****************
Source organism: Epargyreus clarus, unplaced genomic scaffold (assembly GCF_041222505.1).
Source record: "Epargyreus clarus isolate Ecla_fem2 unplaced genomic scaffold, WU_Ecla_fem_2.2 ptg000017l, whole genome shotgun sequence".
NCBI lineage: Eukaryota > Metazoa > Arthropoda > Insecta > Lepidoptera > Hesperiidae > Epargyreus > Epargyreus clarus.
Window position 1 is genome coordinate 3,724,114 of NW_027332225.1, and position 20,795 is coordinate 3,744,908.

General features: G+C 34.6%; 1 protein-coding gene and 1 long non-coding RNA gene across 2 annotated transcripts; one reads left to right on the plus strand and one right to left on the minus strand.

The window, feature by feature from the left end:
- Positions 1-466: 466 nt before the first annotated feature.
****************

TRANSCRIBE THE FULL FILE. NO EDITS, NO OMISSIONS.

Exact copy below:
Source organism: Epargyreus clarus, unplaced genomic scaffold (assembly GCF_041222505.1).
Source record: "Epargyreus clarus isolate Ecla_fem2 unplaced genomic scaffold, WU_Ecla_fem_2.2 ptg000017l, whole genome shotgun sequence".
NCBI lineage: Eukaryota > Metazoa > Arthropoda > Insecta > Lepidoptera > Hesperiidae > Epargyreus > Epargyreus clarus.
Window position 1 is genome coordinate 3,724,114 of NW_027332225.1, and position 20,795 is coordinate 3,744,908.

General features: G+C 34.6%; 1 protein-coding gene and 1 long non-coding RNA gene across 2 annotated transcripts; one reads left to right on the plus strand and one right to left on the minus strand.

The window, feature by feature from the left end:
- Positions 1-466: 466 nt before the first annotated feature.